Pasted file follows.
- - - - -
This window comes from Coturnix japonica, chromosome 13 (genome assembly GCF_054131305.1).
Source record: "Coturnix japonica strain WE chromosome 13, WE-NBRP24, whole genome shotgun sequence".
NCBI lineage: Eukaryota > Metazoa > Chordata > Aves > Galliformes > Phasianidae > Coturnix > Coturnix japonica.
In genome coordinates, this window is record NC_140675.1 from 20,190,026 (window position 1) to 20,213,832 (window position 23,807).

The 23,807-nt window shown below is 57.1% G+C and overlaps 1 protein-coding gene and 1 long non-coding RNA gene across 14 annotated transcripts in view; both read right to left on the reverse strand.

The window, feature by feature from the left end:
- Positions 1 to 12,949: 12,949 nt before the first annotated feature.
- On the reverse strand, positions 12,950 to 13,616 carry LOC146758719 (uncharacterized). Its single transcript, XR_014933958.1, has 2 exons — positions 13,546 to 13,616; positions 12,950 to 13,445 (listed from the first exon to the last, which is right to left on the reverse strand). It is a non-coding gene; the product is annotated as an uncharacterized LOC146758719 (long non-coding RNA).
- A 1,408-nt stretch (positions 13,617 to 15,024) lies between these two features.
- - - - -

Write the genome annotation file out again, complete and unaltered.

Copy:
This window comes from Coturnix japonica, chromosome 13 (genome assembly GCF_054131305.1).
Source record: "Coturnix japonica strain WE chromosome 13, WE-NBRP24, whole genome shotgun sequence".
NCBI lineage: Eukaryota > Metazoa > Chordata > Aves > Galliformes > Phasianidae > Coturnix > Coturnix japonica.
In genome coordinates, this window is record NC_140675.1 from 20,190,026 (window position 1) to 20,213,832 (window position 23,807).

The 23,807-nt window shown below is 57.1% G+C and overlaps 1 protein-coding gene and 1 long non-coding RNA gene across 14 annotated transcripts in view; both read right to left on the reverse strand.

The window, feature by feature from the left end:
- Positions 1 to 12,949: 12,949 nt before the first annotated feature.
- On the reverse strand, positions 12,950 to 13,616 carry LOC146758719 (uncharacterized). Its single transcript, XR_014933958.1, has 2 exons — positions 13,546 to 13,616; positions 12,950 to 13,445 (listed from the first exon to the last, which is right to left on the reverse strand). It is a non-coding gene; the product is annotated as an uncharacterized LOC146758719 (long non-coding RNA).
- A 1,408-nt stretch (positions 13,617 to 15,024) lies between these two features.